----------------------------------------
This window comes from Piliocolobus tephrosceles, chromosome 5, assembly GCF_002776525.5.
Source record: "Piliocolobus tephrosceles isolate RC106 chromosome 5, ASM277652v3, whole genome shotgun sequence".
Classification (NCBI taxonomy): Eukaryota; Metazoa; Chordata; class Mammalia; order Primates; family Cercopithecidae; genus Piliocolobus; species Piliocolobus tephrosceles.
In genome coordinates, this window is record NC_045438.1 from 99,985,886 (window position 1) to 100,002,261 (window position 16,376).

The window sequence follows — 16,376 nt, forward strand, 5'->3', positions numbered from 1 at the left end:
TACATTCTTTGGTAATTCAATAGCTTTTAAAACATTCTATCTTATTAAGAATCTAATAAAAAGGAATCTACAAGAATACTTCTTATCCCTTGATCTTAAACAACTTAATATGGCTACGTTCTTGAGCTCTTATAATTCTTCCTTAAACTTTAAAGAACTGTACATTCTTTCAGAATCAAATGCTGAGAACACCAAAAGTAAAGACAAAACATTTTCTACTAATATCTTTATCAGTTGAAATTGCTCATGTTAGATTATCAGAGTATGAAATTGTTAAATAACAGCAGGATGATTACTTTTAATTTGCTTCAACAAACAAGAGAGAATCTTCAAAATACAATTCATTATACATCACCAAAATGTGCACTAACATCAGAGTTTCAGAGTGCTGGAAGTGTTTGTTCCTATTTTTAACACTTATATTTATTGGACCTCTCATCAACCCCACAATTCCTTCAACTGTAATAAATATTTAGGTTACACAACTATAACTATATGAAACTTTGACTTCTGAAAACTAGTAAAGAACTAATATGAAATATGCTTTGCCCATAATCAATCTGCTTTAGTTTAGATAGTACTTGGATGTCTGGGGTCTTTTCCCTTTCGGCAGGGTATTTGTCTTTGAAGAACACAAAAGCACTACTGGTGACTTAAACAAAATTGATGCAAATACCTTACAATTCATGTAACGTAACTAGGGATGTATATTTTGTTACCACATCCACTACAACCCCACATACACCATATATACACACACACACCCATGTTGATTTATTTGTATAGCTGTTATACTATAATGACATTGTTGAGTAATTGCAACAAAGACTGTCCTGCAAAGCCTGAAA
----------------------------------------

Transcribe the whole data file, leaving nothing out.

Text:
This window comes from Piliocolobus tephrosceles, chromosome 5, assembly GCF_002776525.5.
Source record: "Piliocolobus tephrosceles isolate RC106 chromosome 5, ASM277652v3, whole genome shotgun sequence".
Classification (NCBI taxonomy): Eukaryota; Metazoa; Chordata; class Mammalia; order Primates; family Cercopithecidae; genus Piliocolobus; species Piliocolobus tephrosceles.
In genome coordinates, this window is record NC_045438.1 from 99,985,886 (window position 1) to 100,002,261 (window position 16,376).

The window sequence follows — 16,376 nt, forward strand, 5'->3', positions numbered from 1 at the left end:
TACATTCTTTGGTAATTCAATAGCTTTTAAAACATTCTATCTTATTAAGAATCTAATAAAAAGGAATCTACAAGAATACTTCTTATCCCTTGATCTTAAACAACTTAATATGGCTACGTTCTTGAGCTCTTATAATTCTTCCTTAAACTTTAAAGAACTGTACATTCTTTCAGAATCAAATGCTGAGAACACCAAAAGTAAAGACAAAACATTTTCTACTAATATCTTTATCAGTTGAAATTGCTCATGTTAGATTATCAGAGTATGAAATTGTTAAATAACAGCAGGATGATTACTTTTAATTTGCTTCAACAAACAAGAGAGAATCTTCAAAATACAATTCATTATACATCACCAAAATGTGCACTAACATCAGAGTTTCAGAGTGCTGGAAGTGTTTGTTCCTATTTTTAACACTTATATTTATTGGACCTCTCATCAACCCCACAATTCCTTCAACTGTAATAAATATTTAGGTTACACAACTATAACTATATGAAACTTTGACTTCTGAAAACTAGTAAAGAACTAATATGAAATATGCTTTGCCCATAATCAATCTGCTTTAGTTTAGATAGTACTTGGATGTCTGGGGTCTTTTCCCTTTCGGCAGGGTATTTGTCTTTGAAGAACACAAAAGCACTACTGGTGACTTAAACAAAATTGATGCAAATACCTTACAATTCATGTAACGTAACTAGGGATGTATATTTTGTTACCACATCCACTACAACCCCACATACACCATATATACACACACACACCCATGTTGATTTATTTGTATAGCTGTTATACTATAATGACATTGTTGAGTAATTGCAACAAAGACTGTCCTGCAAAGCCTGAAA